altre destinazioni

ultimi post

ultimi commenti

tag principali



powered by

  • WPFrontman + WP



  • © 2004-2011
    Ludovico Magnocavallo
    tutti i diritti riservati

Reports from the past - The Gibigianna/2

23 agosto 2003

0 commenti


anybody knows what kind of car this is?

The second and last part of our report from the Gibigianna. In the image you can see on your left, a car has been brought on stage. I wonder what kind of car this is (the year is 1928). update: I was fooled by the picture, looking at the .tif scanned from the original, the car is not a real car but a stage replica. Even more impressive. =)

A writing by my aunt on the back of one of the pictures identifies a few of the participants and sets a different location from the one given on the silver ashtray (my grandmother is the 4th from the right standing in the first row)

in Castellazzo di Bollate party at Marchesa Crivelli’s

in the 1st row grandmother, Marichette Valentini, with the mage’s hat Vico Sormani

below the panel on the wall Alberto Sormani, at the far right Donà dalle Rose


It’s 1928 then, and the place is Castellazzo di Bollate not Rovellasca. Rovellasca is a small town near Como, where the Marchesi (marquis) Crivelli had their villa, villa Arconati-Crivelli. The Crivelli where cousins to my grandmother via her mother Beatrice Sormani.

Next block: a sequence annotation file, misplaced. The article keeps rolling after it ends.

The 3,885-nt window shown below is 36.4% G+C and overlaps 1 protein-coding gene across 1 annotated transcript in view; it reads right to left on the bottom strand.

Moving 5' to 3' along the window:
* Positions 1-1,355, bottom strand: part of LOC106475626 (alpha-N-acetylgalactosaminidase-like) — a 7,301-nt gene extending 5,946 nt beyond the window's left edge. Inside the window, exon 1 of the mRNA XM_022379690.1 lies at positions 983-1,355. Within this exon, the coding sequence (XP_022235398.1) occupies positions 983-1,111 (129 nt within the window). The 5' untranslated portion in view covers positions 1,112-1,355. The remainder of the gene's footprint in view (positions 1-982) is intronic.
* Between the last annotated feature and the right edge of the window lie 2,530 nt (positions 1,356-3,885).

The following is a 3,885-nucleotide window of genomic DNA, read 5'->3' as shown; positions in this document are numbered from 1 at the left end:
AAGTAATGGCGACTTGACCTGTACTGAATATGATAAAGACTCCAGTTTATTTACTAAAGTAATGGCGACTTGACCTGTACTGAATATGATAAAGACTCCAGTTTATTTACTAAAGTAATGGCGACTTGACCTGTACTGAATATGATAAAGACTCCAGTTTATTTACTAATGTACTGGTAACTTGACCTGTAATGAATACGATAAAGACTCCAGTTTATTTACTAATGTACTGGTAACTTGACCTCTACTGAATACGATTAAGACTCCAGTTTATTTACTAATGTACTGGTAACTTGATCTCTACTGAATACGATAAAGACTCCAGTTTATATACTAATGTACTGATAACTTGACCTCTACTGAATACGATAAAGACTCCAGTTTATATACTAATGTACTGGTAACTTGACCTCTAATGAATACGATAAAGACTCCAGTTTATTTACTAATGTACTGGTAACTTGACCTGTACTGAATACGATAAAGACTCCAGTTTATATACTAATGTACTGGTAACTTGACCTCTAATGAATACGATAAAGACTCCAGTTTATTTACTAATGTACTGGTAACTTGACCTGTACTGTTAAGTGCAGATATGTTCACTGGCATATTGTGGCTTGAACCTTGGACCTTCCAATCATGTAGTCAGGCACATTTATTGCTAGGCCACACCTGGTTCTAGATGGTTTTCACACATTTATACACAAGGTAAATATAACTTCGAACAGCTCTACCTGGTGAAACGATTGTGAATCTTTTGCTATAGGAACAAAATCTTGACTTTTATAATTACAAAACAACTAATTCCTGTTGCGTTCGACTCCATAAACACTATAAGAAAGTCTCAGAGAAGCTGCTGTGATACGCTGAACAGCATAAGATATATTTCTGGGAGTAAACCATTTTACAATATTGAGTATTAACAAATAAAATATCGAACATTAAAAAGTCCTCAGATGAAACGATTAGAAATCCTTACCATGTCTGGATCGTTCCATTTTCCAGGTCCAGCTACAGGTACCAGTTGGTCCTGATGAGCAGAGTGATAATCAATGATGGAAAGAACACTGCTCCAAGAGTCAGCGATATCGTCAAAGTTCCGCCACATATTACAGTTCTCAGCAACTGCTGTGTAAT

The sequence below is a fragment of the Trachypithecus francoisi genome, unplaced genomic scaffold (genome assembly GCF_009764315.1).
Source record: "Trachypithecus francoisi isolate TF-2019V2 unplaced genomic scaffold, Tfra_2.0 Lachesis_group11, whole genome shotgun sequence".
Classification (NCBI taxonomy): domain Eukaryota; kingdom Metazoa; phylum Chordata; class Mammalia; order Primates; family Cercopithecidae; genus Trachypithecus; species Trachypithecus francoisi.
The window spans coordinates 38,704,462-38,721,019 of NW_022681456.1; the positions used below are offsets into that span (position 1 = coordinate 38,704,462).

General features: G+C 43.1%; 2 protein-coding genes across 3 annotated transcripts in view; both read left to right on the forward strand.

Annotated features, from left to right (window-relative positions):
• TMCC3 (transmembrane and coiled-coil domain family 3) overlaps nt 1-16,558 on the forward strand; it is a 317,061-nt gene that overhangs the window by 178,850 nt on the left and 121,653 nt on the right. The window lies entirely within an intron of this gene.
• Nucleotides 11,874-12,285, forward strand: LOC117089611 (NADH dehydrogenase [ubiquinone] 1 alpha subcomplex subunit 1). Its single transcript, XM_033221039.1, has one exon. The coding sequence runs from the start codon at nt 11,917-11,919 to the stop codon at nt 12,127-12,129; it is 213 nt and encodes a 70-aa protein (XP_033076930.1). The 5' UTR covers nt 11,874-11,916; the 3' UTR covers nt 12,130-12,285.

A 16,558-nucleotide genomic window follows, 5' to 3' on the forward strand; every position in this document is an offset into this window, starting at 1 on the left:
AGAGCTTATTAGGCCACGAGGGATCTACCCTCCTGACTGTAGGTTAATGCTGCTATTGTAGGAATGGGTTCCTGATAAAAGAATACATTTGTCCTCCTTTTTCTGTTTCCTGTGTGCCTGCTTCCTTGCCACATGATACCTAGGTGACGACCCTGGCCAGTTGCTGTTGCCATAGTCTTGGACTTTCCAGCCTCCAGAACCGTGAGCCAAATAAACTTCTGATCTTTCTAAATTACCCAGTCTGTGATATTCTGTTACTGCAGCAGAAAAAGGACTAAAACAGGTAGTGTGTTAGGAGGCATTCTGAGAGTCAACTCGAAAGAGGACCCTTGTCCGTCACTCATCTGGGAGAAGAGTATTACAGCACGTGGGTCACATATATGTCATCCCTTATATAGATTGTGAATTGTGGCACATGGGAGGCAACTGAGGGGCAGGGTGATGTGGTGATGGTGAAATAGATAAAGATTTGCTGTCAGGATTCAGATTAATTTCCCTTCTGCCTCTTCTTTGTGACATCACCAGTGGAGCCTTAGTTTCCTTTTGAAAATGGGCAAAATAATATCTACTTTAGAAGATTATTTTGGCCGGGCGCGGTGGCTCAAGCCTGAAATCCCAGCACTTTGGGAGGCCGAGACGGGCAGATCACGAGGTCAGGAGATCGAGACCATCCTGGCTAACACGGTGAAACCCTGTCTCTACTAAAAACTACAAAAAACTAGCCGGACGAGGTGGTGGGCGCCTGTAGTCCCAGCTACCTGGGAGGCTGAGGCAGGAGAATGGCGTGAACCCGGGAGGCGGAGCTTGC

Castellazzo di Bollate is a small town near Milano, where in the XVII century the Conti (counts) Arconati built their splendid villa. As was usual for rich noble families of the time, the villa had an impressive art collection and library, where for a time Leonardo’s Codice Atlantico (now at the Biblioteca Ambrosiana in Milano) was kept. In the villa gardens, one could find fragments of the funerary monument of Gastone di Foix, duke of Nemours and nephew of Louis XII, or the statue of Pompeo at whose feet Caesar was said to be killed.

It is in this impressive settings then that my grandmother’s recorded Gibigianna took place. The panel affixed on the wall in one of the pictures says:

O! What is life?

It’s a gibigianna

who glitters here and there

it’s fate

For those who have missed our previous report, Gibigianna is an old term used in Lombardy meaning either a glitter of light reflected from a mirror or glass, or used as a humorous term for a woman who displays elegance.

That’s all for my first Report from the Past. All the images of the Gibigianna are available in a separate directory (since getting text to wrap around multiple images in a blog page is a tedious, error prone and a bit futile process).